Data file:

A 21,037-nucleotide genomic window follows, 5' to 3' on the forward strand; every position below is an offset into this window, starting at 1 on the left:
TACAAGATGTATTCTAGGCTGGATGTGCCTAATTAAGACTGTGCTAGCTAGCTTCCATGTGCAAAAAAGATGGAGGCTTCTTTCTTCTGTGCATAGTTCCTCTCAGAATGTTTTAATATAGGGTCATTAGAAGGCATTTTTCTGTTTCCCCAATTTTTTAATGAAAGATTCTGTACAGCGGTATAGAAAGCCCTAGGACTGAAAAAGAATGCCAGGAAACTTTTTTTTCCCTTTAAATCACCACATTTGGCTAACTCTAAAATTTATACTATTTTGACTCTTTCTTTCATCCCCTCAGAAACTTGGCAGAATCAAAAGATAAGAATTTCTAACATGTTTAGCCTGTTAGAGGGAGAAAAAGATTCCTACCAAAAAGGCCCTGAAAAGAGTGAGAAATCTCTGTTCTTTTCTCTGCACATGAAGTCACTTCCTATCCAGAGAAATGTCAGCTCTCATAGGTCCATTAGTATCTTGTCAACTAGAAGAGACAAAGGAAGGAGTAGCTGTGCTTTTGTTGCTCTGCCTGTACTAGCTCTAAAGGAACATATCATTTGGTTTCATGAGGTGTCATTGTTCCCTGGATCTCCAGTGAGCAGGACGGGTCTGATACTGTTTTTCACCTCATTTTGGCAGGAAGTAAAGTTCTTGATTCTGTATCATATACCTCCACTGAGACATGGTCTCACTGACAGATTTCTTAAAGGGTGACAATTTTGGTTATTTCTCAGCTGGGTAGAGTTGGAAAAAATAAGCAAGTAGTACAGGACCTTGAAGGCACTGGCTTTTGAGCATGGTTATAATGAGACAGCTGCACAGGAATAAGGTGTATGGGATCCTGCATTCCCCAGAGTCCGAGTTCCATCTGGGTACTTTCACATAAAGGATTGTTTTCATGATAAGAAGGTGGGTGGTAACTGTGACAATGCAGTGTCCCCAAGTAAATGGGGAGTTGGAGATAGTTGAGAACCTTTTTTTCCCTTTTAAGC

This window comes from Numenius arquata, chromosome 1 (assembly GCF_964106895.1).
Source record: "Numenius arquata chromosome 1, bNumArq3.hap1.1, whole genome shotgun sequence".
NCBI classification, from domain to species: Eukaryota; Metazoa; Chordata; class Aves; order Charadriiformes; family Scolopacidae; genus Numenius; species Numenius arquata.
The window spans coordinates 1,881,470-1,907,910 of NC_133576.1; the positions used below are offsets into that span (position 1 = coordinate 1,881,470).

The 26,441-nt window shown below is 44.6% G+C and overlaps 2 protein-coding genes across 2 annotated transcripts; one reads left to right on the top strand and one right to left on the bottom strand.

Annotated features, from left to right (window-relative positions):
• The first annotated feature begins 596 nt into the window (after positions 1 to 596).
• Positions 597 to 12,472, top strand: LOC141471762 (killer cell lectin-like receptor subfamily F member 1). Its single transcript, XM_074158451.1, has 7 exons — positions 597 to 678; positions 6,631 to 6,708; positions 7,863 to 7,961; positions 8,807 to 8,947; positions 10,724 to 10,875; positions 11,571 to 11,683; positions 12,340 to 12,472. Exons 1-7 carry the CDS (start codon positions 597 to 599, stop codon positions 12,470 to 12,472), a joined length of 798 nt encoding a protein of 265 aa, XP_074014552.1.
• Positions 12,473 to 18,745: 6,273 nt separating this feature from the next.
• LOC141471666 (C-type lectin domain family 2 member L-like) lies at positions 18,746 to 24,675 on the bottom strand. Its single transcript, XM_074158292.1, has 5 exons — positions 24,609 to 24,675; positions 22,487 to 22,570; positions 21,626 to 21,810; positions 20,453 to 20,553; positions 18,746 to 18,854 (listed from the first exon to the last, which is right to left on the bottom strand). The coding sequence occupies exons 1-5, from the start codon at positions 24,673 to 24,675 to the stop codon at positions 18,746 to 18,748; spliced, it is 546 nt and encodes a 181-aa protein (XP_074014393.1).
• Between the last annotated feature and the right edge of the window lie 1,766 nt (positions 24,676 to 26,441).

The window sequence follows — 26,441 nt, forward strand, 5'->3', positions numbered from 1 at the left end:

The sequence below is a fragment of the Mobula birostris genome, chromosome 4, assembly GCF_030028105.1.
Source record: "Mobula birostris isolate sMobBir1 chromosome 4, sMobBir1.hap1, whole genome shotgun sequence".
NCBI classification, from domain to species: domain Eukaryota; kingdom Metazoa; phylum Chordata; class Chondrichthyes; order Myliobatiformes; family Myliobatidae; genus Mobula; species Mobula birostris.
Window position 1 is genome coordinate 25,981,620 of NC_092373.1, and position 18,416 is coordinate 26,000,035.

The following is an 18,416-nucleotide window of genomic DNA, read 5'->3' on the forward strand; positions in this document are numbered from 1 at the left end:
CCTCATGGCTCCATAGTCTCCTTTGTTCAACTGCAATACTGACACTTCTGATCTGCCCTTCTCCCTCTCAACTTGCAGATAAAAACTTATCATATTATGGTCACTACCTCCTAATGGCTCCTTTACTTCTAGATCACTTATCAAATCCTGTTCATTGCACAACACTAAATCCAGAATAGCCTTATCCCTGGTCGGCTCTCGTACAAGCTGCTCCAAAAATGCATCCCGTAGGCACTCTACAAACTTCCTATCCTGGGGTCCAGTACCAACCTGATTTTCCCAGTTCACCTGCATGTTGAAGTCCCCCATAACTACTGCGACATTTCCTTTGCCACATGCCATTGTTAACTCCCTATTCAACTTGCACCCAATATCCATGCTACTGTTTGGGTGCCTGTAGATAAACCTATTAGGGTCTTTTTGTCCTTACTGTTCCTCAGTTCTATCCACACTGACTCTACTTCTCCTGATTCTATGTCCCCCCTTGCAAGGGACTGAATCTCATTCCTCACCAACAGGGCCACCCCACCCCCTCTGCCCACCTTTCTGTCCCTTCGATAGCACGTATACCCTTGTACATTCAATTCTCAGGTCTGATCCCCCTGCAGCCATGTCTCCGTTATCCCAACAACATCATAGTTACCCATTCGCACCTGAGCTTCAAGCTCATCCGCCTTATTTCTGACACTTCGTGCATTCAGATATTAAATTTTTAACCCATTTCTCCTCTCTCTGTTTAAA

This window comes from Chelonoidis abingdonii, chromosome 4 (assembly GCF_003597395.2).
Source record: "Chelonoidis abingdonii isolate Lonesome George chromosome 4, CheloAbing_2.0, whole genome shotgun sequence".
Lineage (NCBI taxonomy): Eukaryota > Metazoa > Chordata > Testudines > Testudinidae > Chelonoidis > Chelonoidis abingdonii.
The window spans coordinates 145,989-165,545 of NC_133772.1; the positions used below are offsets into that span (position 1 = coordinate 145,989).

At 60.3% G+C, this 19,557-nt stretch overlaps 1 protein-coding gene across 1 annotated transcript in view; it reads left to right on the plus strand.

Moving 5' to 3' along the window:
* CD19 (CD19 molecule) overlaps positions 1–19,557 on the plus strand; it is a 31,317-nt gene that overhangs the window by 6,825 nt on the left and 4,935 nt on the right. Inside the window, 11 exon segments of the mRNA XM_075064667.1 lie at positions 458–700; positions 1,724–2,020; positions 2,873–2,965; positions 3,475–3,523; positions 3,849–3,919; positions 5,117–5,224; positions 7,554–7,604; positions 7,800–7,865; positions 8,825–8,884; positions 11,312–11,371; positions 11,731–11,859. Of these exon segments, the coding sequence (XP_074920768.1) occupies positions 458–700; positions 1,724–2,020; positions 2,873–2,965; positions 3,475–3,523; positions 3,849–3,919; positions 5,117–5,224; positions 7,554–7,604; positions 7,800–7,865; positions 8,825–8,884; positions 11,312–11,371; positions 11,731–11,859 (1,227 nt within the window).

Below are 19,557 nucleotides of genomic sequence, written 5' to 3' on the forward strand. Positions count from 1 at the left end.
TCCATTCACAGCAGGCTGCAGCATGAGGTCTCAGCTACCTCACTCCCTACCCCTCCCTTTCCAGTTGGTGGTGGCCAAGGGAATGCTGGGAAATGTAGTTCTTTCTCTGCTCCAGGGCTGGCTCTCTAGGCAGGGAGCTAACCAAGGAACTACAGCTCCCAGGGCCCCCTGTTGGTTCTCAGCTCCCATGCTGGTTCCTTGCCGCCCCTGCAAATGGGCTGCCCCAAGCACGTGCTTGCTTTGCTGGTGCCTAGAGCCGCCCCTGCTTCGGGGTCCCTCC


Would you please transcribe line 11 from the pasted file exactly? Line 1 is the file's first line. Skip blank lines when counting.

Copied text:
• Positions 12,473 to 18,745: 6,273 nt separating this feature from the next.